Just when you begin to think you can sum up India, it surprises you, offers you something unique, or throws a new curveball at you. But don’t be intimidated.
India, with its rich cultural history, exceptional diversity, and wonderfully delectable food is a place not to be visited, but experienced.
And if you go in with an open mind, it won’t be one you’ll easily forget.
The Sanskrit phrase “athithi devo bhava” literally translates to, “A guest is equivalent to God,” which might explain why Indians take hospitality seriously.
They will invite you into their homes, insist you attend their daughter’s wedding, give you the last piece of chicken, and have you ingesting so much chai you’ll wonder how you survived so long without it.
Let’s just get this out of the way then, shall we? You’re not going to be able to walk ten meters in any direction without hitting a tea stall, someone drinking tea, or someone delivering it. Indians love their tea, but not the herbal kind or the one that’s concocted together in a cup. No, chai is strong, milky, and sweet, and served up at any opportunity.
Expect to drink a lot of it, even if just to be polite.
You’ve heard the advice about not eating on the street and drinking only bottled water, yes? The advice about the bottled water is correct. Listen to it. But street food? You don’t need to avoid all of it. The trick with food in India, especially the food on the street, is to think about how it’s cooked.
Potatoes fried in hot oil (aloo chat—a must have!) is a go. The chicken marinating out in the open in the 35-degree heat? Probably best to give that one a miss.
A sweet shop is always around the corner in India and the Haldirams chain, with its huge selection of sweets and snacks, is the perfect place to stop for a break during a long hot day.
However long you think your journey will take, it will take double the time. You will be stuck in traffic for hours. There will inevitably be an argument. You will arrive at your destination hours later than expected.
But not to worry—that’s okay and completely acceptable. Most Indians function by “Indian Standard Time” which often translates to the actual time plus a minimum of thirty minutes.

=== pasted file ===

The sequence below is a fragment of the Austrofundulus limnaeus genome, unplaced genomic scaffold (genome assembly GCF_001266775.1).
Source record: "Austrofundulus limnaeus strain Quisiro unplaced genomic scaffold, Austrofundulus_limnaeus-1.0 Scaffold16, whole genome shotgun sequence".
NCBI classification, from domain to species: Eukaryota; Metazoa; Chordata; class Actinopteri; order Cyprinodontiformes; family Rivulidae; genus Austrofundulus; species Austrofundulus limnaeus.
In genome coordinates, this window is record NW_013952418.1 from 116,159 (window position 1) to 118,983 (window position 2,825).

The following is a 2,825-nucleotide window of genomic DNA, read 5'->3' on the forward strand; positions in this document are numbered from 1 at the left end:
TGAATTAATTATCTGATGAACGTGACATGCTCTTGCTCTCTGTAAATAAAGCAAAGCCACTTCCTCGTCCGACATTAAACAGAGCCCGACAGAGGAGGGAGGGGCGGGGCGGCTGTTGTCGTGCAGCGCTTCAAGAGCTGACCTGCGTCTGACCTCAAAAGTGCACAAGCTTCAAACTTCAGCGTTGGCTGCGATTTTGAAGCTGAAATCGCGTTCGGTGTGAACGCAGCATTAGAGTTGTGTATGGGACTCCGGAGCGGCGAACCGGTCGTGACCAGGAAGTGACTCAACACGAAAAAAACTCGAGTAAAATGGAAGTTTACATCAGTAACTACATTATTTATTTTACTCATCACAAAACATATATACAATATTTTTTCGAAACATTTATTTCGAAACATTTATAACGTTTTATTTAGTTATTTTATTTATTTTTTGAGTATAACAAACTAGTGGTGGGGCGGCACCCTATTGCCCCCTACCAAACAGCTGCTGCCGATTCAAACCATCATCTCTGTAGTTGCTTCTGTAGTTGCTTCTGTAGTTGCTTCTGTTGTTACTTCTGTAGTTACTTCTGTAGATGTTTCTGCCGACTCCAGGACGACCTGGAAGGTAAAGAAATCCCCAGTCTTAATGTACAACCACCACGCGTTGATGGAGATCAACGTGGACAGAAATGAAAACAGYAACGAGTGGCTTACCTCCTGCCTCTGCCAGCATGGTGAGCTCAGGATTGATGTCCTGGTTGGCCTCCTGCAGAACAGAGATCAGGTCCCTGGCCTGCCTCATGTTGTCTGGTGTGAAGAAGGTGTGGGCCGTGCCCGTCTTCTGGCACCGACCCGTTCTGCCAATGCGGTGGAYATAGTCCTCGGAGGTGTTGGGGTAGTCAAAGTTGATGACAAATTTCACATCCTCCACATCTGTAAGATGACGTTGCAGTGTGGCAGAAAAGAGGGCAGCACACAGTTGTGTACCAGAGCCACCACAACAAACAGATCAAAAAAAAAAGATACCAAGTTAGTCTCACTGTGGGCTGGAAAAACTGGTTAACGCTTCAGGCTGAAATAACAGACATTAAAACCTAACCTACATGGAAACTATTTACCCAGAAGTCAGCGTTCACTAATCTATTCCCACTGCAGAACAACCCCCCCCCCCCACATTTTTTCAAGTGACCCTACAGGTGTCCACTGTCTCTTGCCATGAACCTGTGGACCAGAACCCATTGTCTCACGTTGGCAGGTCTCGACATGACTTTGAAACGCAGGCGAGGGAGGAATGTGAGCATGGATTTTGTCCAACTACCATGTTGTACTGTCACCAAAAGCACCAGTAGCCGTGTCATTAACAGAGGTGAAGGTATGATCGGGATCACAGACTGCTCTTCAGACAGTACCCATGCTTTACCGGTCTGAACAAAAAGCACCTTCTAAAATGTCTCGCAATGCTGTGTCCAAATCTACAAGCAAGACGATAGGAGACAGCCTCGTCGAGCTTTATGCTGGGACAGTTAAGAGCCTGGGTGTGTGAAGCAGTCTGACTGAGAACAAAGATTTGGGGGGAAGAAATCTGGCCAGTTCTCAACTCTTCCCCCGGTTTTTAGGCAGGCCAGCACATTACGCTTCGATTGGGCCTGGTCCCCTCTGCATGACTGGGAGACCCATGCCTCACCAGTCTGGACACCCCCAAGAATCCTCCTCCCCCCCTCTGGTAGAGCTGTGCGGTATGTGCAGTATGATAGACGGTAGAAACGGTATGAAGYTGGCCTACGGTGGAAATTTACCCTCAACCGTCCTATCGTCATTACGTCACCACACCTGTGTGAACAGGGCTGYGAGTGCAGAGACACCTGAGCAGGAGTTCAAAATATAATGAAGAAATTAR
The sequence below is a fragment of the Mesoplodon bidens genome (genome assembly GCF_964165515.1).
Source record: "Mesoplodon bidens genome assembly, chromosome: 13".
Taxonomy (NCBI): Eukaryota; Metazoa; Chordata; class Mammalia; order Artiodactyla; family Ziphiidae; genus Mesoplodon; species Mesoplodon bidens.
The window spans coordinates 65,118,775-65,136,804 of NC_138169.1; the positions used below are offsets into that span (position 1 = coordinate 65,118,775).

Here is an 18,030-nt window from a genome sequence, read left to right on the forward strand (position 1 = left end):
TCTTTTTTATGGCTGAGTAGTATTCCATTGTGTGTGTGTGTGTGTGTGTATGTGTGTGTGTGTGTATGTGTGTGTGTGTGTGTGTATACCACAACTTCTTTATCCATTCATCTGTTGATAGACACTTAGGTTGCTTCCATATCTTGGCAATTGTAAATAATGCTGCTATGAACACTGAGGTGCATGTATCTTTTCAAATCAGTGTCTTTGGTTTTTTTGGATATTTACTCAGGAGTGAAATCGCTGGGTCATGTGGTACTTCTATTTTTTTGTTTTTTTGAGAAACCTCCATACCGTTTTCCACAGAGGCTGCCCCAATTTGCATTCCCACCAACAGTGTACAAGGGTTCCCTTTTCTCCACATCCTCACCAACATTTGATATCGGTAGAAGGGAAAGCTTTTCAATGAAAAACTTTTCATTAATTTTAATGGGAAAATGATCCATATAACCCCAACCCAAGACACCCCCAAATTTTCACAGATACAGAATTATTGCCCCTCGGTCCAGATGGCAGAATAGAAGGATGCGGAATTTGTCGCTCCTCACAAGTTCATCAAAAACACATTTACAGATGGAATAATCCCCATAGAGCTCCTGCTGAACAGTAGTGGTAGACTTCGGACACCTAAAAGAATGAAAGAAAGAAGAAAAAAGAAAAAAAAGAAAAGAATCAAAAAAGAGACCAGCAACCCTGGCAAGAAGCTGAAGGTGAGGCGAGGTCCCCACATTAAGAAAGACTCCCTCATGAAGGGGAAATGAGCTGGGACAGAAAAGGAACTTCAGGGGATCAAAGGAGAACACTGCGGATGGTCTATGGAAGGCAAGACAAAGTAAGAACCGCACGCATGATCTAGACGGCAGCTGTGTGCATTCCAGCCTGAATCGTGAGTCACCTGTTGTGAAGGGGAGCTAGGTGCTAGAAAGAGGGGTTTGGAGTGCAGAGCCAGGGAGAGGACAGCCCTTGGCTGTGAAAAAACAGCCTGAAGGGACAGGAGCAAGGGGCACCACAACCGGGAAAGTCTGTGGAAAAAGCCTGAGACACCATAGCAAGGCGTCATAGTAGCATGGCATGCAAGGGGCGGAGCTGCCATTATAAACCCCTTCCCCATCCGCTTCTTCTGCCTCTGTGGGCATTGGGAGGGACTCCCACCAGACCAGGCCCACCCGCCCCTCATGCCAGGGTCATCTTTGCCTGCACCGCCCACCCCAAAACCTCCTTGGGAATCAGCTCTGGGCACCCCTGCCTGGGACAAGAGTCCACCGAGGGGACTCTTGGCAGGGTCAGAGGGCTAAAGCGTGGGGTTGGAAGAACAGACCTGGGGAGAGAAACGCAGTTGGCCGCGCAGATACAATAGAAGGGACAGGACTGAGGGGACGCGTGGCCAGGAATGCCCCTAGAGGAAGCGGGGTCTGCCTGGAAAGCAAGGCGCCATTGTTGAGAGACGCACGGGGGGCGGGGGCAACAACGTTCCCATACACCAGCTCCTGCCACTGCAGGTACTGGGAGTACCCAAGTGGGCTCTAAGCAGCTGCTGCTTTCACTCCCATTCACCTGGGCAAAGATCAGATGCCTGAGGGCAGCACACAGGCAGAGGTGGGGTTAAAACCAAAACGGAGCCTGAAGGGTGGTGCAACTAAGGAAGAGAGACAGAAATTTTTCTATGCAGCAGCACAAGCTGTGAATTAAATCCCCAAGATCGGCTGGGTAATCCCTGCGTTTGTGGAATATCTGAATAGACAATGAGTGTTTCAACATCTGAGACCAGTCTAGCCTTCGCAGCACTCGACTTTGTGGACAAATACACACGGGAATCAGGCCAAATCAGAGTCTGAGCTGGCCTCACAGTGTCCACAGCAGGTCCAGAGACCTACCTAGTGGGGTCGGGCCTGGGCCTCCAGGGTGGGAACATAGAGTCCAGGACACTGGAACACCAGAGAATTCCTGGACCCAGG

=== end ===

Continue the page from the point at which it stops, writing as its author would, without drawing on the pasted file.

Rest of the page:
Bargain. Negotiate. Counter-offer. In India, you’ll often be charged more than the value of the product or the service, especially as a foreigner, unless you learn to haggle like the best of them.
The street markets, which are worth a wander on their own merit, are also where you’ll get to witness some of these mad haggling skills. Our advice? India’s a fantastic place to shop for fine textiles, eye-catching jewelry, and mementos to take home, but remember to negotiate like an Indian when you do so.
One of the things you’ll learn really quickly about India is that Indians are a fairly friendly bunch. If you find yourself lost on the street, unable to understand the language or simply in need of a helping hand, you’ll often find several people ready and willing to come to your rescue.
Don’t be shy about asking for help or an invitation. Crash a wedding, attend a dance party or go to a new friend’s house for homemade food. You’ll get tons of invitations from locals to become a part of their lives and routines. Accept them! You’ll get to see the sides of India that most tourists almost never do.
No matter whether you arrive in spring or summer, autumn or winter, there is a festival waiting to happen on your trip to this country. India has the highest number of bank holidays per year in the world and Indians do love to celebrate.
You might come in the spring and find yourself drenched in colored water, dancing in the middle of the street. Or you might land just in time for Diwali, the festival of lights and the biggest celebration of the year. No matter when you arrive, there’s always a festival waiting to happen and you’re always guaranteed a good time.
You’re not going to see all of India in one go. It’s simply not possible. So pick a few places and get to know them well. If it’s your first time in the country, prepare to be challenged. India can often test even the strongest of resolves.
Even so, many who hate India when they arrive love it by the time they leave.
Be open to letting it show you its different sides—and there are many—and you’ll be in for a wild ride.
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